Tuesday, April 10, 2007

The Next Line 26

"We don't get many strangers through here."

"That's probably because you stare at them as they eat," he said. He went back to his eggs and sausages and was glad to finally get a decent breakfast.

"You're American - you put your fork in your right hand when you eat and you have a very broad accent. What brings you to England?"

What could he say? I put a mask on and beat people up. He could hardly say he was the Masked Marauder and it was kayfabe, babe.


"Pretty manly business." She touched his forehead, running a finger across the stitches in his head. He'd been bleeding out of that same cut every night for over a month. No one had touched his cut 'til then and it seemed a very forward thing to do. He didn't know how to react. Freddie would be between her legs already, but he was a smooth talker. Fortunately, she took up the slack.

"Must be good to travel. I'd like to, if I had the money and didn't have to mind this old place."

"Where would you go?" he asked, trying to keep the conversation going.

"Don't know. Maybe Italy. Not France. I don't think I'd like the French."

"I just came from there. I didn't like them."


She tossed her head to one side. Bob could see the side of her neck and the top of her slip. Maybe he'd been on the trip too long but the dark hair loose against her skin made him want -

"They're too arrogant, the French."

Bob stabbed a sauage with his fork, fervently wishing they were on the way to more than a verbal tour of Europe.

”How would you like to take me on a trip around the world?” she said.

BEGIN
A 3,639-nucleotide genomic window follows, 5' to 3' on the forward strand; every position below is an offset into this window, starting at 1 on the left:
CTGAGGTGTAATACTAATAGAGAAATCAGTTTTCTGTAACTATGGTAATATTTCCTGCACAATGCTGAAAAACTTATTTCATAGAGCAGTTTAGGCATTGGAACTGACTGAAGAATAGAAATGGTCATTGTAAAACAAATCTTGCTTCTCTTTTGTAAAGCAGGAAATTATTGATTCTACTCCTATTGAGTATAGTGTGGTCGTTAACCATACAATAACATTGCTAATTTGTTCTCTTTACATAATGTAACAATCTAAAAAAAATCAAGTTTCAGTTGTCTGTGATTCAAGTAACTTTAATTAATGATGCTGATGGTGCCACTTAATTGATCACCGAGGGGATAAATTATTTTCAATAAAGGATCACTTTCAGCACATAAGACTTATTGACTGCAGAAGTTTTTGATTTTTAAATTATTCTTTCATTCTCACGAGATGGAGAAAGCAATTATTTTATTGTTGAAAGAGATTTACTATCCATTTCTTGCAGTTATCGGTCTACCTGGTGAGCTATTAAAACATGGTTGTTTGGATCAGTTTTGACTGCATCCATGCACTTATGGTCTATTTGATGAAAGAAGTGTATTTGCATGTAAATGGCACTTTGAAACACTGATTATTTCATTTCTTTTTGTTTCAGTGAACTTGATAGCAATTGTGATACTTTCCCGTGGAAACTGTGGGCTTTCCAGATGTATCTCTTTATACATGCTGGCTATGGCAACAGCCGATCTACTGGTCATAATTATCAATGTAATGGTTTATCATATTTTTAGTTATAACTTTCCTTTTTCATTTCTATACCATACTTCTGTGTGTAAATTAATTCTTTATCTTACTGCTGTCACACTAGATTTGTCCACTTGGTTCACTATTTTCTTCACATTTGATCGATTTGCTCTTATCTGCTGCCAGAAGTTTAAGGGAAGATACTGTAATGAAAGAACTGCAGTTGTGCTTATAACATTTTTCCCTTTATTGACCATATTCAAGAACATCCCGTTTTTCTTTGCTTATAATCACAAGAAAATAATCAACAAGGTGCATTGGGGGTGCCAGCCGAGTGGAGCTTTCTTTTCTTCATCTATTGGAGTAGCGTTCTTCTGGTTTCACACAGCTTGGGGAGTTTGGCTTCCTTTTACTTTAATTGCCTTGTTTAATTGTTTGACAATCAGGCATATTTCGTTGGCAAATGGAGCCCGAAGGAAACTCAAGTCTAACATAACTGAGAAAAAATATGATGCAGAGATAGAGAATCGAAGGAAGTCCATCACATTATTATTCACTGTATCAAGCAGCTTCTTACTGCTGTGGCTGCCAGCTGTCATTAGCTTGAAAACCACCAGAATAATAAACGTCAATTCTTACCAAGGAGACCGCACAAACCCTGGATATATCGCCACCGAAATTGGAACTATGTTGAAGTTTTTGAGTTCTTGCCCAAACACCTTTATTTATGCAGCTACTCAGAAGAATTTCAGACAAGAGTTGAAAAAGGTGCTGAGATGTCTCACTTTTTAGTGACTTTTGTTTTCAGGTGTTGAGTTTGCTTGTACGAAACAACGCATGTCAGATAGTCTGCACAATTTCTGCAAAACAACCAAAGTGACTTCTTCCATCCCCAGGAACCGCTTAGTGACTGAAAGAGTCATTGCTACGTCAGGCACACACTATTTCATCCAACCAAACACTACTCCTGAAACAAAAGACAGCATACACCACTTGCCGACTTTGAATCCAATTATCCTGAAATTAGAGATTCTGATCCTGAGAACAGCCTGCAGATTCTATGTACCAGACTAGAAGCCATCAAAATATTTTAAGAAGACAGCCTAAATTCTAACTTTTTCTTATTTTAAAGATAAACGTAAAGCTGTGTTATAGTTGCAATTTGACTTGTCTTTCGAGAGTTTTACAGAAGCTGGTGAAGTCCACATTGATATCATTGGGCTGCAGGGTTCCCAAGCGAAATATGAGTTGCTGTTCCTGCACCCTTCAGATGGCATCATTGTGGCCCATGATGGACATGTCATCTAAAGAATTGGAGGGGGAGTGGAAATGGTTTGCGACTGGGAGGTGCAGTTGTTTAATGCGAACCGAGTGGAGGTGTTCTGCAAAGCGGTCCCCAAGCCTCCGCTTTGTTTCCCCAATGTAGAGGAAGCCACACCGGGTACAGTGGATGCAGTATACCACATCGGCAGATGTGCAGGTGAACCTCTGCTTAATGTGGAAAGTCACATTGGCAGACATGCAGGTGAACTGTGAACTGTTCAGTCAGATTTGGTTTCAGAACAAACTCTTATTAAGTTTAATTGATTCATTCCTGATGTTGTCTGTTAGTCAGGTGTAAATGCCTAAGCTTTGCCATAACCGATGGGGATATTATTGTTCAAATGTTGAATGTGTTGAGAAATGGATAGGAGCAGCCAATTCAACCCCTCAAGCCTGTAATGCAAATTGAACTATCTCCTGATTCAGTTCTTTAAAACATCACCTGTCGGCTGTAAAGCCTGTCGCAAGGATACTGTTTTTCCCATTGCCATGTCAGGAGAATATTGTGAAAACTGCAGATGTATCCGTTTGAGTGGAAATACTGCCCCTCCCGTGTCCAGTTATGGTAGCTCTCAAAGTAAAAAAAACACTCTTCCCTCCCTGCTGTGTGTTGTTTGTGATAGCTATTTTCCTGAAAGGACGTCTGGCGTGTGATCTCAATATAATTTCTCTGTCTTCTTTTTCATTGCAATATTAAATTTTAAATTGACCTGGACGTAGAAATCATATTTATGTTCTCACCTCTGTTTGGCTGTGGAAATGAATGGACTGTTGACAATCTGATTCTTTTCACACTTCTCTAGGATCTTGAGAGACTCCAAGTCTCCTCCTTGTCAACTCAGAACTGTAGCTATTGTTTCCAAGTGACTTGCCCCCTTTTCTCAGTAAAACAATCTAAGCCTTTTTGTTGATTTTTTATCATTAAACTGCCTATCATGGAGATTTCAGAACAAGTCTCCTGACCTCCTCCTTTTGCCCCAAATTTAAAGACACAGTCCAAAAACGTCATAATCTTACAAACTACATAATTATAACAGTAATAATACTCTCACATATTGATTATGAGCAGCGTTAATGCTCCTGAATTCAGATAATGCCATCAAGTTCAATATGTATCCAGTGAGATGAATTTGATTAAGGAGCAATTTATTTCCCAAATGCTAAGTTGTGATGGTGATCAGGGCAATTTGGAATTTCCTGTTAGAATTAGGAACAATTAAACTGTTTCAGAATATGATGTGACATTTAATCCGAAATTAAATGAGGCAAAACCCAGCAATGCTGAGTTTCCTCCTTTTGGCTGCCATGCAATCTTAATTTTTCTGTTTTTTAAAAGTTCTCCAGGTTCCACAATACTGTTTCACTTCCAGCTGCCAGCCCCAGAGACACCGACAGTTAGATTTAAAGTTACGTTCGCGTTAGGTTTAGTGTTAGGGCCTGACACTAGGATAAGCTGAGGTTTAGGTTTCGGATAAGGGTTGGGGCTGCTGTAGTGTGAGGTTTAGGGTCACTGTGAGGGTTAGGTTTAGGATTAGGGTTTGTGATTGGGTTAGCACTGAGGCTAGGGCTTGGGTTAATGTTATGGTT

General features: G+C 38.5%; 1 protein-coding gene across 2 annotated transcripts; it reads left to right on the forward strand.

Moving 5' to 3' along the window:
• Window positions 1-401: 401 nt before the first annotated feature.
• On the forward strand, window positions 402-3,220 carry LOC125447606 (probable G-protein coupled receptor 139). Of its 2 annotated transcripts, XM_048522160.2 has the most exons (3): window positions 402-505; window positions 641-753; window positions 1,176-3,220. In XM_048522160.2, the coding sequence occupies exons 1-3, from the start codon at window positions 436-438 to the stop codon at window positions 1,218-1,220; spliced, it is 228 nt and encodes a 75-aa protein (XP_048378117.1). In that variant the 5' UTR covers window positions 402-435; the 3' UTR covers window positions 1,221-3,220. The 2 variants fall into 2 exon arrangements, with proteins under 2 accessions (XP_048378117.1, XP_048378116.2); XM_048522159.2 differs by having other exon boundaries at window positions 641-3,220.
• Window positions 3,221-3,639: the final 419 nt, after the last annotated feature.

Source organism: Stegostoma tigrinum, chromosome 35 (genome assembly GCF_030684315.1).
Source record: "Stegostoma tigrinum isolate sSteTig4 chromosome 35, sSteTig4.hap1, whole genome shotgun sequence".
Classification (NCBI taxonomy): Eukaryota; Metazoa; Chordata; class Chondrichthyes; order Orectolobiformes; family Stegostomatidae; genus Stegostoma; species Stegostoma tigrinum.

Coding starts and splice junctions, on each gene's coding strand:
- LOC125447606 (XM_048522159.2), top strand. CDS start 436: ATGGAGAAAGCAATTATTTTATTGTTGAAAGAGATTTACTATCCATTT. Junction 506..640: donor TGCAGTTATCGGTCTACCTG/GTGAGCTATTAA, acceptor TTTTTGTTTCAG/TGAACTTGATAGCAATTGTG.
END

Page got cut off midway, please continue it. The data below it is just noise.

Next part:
Bob swallowed his second sausage whole. As he gagged, Freddie walked in and said, "Ah, bonjour cherie."

She swooned and invited Freddie upstairs. "Be a dear," she called to Bob, "and mind the place awhile, will you?

Dialogue: D. Jason Cooper.....The Next Line: Robin Sinnott


Dave said...

I'm guessing this is a seduction.
This is awkward: "He went back to his eggs and sausages and was glad to finally get a decent breakfast." too many "was" verbs.

And if she's intent upon seducing him, she might only say "you put your fork in your right hand, stranger." and not all the rest of the words. She's most likely to make a move to get closer to him and he's going to notice. Their eyes might meet and he might just stop eating.

As for "kayfabe" and that sentence, WOW - I need a poll to see how many people had to look up kayfabe. That's a really neat shortcut to explain a lot of backstory.

sylvia said...

"You're American - you put your fork in your right hand when you eat and you have a very broad accent. What brings you to England?"

The author suddenly comes through loud and clear here, explaining to the readers how she knew. The woman wouldn't justify the statement until asked, in my opinion.

I liked it a lot other than that line (the continuation made me chuckle, too)

Robin S. said...

Hi Jason,

I liked this.

I had no idea what a kayfabe was, or if it was a word you'd invented all on your own. It was fun to Google it and find out.
Thanks for the vocabulary addition!

And thanks for the help with the continuation EE, to give Jason his full due. When I submit these, I'm usually at work, with "two minutes" to spare. Your changes made it better.

Robin S. said...

Forgot to say- I agree with Dave - kayfabe IS a really neat shortcut to expalin a lot of backstory.

McKoala said...

Many non-Americans eat with their fork in their right hand. Polite folk call them left-handed people. What's different is that many Americans put the knife down and swap the fork to that hand, whether it be right or left.

Sorry, was that anal?

Dave said...

Not too anal, McK...

When my Australian friends used to point out my overhandling of flatware, I used to accuse them of shoveling the food into their mouths. ;)

The point is that the woman can reply "your knife and fork" and that's all she needs to say about how she knows he's an American. She could say "your Bermuda shorts and mismatched plaid shirt with a matching fanny pack" but that would destroy any chance of romance.

Robin S. said...

Especially considering what the word "fanny" means to the British!

And I'm not going there - just Google it.

Dave said...

Points for Robin!

Robin S. said...

Hi, Dave -

No points necessary! I just thought it was funny.

Americans can usually be "spotted" overseas just from their loud, loud voices.